Another early settler was Nicholas Vischer, who built a house near the Mohawk River in 1735. His son, Elder Vischer opened a rope ferry in 1790, and the area became known as Vischer's Ferry. Another descendent of the Vischer family, Nanning Vischer, was a captain in the American Revolution and was buried at the Nanning Vischer Cemetery in 1813.
After the French and Indian War ended in 1763, more settlers began to move to Clifton Park and Halfmoon because of the promising farmland. Of particular note, Alexander Macintosh lived in the area with his family around this time. He was the father of John Macintosh, who became famous for the apple called “Macintosh Red.” Alexander Macintosh's tombstone is dated 1807, which is one of the earliest in the cemetery located at the site of the former Grooms Methodist Episcopal Church. Some people even refer to it as the Macintosh Cemetery.
Halfmoon, which was once a part of Albany County, became a “mother” town of Saratoga County in 1791. In 1828, Halfmoon and Clifton Park split apart, and Clifton Park kept the name of the 1708 Clifton Park Land Patent, which was originally granted to early land speculators. Clifton Park held its first town meeting in Grooms Tavern in 1828. Read more about Grooms Tavern and other historic sites below.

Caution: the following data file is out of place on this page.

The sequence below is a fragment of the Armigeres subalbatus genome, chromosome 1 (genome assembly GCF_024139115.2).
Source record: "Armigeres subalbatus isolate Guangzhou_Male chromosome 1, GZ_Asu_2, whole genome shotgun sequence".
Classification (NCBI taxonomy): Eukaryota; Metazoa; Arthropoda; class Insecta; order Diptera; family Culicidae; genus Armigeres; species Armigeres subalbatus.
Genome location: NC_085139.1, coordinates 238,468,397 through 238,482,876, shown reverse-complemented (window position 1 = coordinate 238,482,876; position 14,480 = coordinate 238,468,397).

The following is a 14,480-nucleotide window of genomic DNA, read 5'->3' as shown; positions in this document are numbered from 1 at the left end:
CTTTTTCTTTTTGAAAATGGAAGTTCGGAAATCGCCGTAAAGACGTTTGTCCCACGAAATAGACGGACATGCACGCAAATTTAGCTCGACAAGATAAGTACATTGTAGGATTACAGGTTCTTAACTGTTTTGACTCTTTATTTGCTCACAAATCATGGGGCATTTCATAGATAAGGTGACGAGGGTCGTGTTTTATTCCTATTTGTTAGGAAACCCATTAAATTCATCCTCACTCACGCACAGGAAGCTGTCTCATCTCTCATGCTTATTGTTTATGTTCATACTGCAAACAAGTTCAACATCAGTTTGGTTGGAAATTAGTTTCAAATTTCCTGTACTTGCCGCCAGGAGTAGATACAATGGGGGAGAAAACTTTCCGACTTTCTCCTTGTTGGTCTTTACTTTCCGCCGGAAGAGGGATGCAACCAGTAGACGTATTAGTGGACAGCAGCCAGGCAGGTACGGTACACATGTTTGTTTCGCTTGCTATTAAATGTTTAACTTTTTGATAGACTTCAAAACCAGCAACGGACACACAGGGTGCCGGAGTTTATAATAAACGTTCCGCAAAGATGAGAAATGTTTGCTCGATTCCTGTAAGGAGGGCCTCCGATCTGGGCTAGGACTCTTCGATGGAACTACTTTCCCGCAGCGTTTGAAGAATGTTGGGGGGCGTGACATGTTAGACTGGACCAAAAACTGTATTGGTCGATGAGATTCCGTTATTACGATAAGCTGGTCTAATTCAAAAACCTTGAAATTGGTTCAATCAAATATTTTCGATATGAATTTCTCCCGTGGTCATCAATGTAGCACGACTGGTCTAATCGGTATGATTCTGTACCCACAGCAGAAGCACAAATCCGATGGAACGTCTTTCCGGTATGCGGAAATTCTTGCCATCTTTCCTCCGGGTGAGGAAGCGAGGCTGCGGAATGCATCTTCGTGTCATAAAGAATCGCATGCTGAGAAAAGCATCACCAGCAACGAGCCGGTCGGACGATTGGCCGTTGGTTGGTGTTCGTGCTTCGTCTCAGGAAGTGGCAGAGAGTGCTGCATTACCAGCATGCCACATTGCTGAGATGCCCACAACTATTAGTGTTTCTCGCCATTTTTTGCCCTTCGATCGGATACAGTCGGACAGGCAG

The Town of Clifton Park continued to grow after its “separation” from the Halfmoon region. Ephraim Stevens, the first Clifton Park town supervisor, operated a hotel at Stevens Corners in the 1820s.
The Erie Canal opened in 1825, bolstering commerce and increasing accessibility to the region and the world. Aqueducts at Crescent in Halfmoon and Rexford in Clifton Park brought the Erie Canal across the Mohawk River, and they extended through 13 miles of Saratoga County. The remnants of the Rexford aqueduct system can be seen today.
Until the mid-20th century, Clifton Park was an agricultural town. Early industries in Clifton Park included farming, dairy farms, ice harvesting and apple orchards. There were also saw mills and grist mills all along the Mohawk River.
Furthermore, churches of all denominations appeared throughout the area, creating an anchor for families settling in the region. Clifton Park's hamlets featured small, one-room schools. In 1950, the schools were incorporated into the Shenandoah Central Schools, along with other schools in the surrounding region.
Construction of the Adirondack Northway (I-87) in the early 1960s linked Clifton Park to the capital city of Albany as well as other cities and towns along its route, creating an easy commute for residents of this small community. Bridges across the river replaced the canal system as the main transportation corridors.
Clifton Park continues to operate as a community for all seasons, welcoming a new, vibrant chapter in its history, offering not only a bustling business environment, but indoor recreation, outdoor fun, apple picking, ice skating, libraries, historic sites, arts, and entertainment.
(History courtesy of https://www.cliftonpark.com/about/history/)